Sarcastic Essays

Sarcastic Essays-73
Critical verbal humor is a very specific thing—one reason that American film comedies struggle for viewers overseas.Sarcastic ripostes call for sarcastic viewers who know how, and when, to laugh. Finally, we have a far more sophisticated audience today than in the past, one that sees more clearly behind the manipulations and stagecraft of its political leaders.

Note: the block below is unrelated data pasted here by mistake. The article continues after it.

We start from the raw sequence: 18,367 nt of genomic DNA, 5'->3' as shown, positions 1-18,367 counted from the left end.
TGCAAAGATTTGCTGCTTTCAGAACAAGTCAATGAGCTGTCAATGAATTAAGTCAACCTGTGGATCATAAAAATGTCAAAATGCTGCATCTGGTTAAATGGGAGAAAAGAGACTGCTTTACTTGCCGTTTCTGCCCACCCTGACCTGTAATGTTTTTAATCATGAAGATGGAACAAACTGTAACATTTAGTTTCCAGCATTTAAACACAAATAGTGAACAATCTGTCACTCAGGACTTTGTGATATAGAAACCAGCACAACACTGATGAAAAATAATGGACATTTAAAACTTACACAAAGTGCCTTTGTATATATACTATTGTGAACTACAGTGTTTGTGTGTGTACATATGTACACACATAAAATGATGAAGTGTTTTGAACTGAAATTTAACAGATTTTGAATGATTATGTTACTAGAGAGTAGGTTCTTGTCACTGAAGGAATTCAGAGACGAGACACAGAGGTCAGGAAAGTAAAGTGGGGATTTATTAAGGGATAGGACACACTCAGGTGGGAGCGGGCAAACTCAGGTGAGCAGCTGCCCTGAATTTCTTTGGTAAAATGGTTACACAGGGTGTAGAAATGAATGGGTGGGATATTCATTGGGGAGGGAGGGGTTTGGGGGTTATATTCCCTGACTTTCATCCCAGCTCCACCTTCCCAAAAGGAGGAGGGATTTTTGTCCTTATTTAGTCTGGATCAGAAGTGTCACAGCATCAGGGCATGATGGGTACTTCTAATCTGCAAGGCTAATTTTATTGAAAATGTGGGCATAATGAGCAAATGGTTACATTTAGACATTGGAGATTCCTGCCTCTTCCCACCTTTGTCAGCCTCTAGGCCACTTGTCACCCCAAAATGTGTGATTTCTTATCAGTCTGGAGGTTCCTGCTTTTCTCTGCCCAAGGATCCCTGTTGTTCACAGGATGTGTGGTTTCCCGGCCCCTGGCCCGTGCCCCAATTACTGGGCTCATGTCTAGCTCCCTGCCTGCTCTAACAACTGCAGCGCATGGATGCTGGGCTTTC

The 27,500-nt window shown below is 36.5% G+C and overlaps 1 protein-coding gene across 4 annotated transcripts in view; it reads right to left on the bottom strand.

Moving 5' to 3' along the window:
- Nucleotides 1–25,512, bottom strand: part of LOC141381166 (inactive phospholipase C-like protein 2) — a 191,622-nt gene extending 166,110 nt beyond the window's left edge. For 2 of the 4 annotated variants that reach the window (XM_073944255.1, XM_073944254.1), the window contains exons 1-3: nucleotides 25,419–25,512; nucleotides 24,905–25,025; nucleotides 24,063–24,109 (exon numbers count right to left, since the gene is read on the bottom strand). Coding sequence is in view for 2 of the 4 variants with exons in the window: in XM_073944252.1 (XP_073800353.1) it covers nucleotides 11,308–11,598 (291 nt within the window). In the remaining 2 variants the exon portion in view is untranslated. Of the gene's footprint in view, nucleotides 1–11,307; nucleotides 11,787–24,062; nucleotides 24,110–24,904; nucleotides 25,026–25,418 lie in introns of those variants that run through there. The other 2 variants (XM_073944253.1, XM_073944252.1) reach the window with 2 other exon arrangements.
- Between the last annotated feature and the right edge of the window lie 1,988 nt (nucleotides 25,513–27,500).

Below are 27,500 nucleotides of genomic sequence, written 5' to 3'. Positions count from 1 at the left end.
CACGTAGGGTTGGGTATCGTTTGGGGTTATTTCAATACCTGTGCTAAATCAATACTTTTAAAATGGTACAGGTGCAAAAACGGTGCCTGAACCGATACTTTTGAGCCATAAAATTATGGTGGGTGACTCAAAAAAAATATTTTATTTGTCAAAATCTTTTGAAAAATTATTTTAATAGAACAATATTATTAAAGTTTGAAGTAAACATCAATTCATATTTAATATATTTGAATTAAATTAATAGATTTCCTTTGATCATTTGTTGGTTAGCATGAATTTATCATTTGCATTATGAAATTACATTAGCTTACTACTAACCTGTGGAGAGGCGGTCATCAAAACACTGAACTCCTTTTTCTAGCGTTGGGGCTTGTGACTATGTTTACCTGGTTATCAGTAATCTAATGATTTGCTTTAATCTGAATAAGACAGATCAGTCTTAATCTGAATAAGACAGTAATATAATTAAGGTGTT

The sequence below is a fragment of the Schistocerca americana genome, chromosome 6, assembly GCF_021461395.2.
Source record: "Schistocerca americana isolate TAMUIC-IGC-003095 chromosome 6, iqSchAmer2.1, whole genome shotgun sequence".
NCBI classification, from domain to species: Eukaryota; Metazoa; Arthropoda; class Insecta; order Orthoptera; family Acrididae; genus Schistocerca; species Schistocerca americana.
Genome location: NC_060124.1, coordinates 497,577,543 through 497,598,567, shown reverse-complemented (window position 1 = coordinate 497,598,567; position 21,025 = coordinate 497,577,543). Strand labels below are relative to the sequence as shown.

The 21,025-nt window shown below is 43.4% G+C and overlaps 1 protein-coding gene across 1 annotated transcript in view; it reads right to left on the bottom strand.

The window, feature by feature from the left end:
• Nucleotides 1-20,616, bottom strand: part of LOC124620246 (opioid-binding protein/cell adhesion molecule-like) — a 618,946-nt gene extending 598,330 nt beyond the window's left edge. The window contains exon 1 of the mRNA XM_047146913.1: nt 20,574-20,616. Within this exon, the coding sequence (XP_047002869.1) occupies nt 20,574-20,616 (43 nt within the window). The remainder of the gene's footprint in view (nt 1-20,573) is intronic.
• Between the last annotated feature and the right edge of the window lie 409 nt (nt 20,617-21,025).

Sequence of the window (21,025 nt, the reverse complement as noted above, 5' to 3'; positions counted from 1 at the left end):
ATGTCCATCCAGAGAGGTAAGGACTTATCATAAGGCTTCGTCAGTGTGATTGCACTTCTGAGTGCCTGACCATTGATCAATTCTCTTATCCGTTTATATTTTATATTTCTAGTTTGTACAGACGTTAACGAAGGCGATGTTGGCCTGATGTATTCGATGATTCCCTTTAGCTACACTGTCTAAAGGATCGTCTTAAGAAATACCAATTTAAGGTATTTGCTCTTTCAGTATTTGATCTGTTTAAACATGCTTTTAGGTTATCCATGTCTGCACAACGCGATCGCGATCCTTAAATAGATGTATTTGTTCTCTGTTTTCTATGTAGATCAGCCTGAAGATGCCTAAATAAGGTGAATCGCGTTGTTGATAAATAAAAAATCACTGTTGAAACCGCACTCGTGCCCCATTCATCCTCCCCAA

This was true even thirty-three years ago, when Saturday Night Live’s “Weekend Update” kicked off the modern form of news parody.Back then, of course, real anchors exuded TV’s version of gravitas and solidity.The SNL Update was just milking anchors’ self-seriousness for laughs.Maddow asks the “awkward question,” as she puts it: Is Blago not well?She riffs a bit and then concludes, with a sarcastic smile, “Illinois, you are getting almost as fun to cover as Alaska!Stewart (and Craig Kilborn before him) was a comic first and foremost—when The Daily Show started, the news was the surprising part.Maddow’s show works the opposite way: the news is the thing and the humor is the surprise.Political caricatures have been an American staple since the Colonial period.In the late nineteenth century, these sorts of illustrations tended to be scathing social critiques.At the 30 Rock news television studio, with its red, white, and blue décor, late-night assistants running about, and two dozen television screens on all around her, Maddow seems in her element.And when the show begins, perhaps unsurprisingly, it is devoted to “Blago”—the thoroughly and hilariously embarrassing (and now former) Illinois governor Rod Blagojevich.

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